- Purchase organic produce, specifically from the Dirty Dozen list put out by the Environmental Working Group each year
- Purchase organic eggs and dairy products. While not sprayed with pesticides, DDT and PCBs are found in the soil of conventionally grown feed for cows and chickens
- Eat low-mercury fish (wild-caught Alaskan salmon, tilapia, sardines, haddock, flounder, catfish, and others)
- Purchase grass-fed beef and organic poultry
- Avoid foods that harm your detox processes: sugar, processed foods, refined carbs, and processed vegetable oils, and wheat products
- Eat foods that boost your detox process: green leafy vegetables, cruciferous vegetables (particularly broccoli), green tea, and berries
- Take supplements that support detox: B complex, magnesium, vitamin D, and fish oil
- Replace plastic containers and water bottles with glass ones
- Filter your water. Purchase a filter that can remove the specific contaminants found in your local water supply. Public reports are available from your city
- Purchase clean personal care products and cosmetics
- Use simple ingredients for household cleaning (Bon Ami, Dr. Bronners, vinegar, baking soda, thieves oil, etc)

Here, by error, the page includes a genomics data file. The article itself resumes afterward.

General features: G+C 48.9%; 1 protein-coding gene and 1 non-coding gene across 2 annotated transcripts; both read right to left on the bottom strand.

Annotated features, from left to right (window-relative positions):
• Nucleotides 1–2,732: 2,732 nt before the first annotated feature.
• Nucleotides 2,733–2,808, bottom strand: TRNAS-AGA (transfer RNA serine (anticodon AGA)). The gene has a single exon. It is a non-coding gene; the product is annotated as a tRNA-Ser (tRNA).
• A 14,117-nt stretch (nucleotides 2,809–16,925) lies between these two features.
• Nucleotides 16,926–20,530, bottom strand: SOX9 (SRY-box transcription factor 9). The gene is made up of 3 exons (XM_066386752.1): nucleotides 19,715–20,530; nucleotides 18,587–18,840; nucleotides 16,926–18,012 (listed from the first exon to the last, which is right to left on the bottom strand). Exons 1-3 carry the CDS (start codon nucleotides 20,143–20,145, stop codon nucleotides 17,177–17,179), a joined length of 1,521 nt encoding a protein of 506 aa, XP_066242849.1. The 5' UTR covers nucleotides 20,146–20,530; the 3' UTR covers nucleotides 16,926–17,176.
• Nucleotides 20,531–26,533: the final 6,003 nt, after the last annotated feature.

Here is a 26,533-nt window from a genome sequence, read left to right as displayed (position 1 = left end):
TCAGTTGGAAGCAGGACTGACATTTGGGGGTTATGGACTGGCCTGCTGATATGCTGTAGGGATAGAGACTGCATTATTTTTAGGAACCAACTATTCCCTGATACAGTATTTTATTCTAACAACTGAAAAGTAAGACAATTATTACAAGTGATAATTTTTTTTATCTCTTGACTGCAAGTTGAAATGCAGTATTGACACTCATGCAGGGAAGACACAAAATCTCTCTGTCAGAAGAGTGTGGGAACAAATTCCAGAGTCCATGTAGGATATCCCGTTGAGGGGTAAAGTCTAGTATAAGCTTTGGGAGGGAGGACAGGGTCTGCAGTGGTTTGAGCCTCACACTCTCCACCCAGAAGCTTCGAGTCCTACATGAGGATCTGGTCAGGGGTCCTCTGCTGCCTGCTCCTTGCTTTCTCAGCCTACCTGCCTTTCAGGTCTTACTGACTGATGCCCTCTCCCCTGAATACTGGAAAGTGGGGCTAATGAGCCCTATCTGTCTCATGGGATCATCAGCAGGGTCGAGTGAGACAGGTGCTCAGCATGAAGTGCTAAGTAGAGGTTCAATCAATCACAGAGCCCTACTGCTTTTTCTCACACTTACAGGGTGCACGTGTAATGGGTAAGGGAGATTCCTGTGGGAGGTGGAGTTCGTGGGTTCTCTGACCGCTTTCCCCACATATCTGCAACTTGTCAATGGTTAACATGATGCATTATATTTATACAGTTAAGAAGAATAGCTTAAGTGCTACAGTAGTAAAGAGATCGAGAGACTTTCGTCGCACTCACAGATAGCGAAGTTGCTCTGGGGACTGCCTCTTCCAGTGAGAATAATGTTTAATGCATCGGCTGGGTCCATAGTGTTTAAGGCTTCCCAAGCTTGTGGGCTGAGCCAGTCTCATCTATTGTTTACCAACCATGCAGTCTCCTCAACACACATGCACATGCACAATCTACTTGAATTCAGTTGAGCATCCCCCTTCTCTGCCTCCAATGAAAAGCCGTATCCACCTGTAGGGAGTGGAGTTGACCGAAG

- Choose hard-wood flooring in your home
- Avoid particle board furniture wherever possible
- Use a vacuum with a HEPA filter
- Stop smoking
Toxins are everywhere these days, whether purposely created to improve our lives or unintentionally produced as a waste product. Whatever their source, toxins enter our environment and remain in our soil, water, and air. They are called persistent pollutants because they are found everywhere and take years to breakdown. Animals, plants, and humans ingest them, whether directly or indirectly. Once there, they accumulate over time, harming health and even passing along to offspring. We are not aware of all the harmful effects of these toxins but we are slowly discovering them as they show up in people. While it is not possible to avoid all sources of toxin exposure, you can certainly make a large impact on reducing your exposure each day. It’s time to fight back and reclaim your health for yourself and future generations.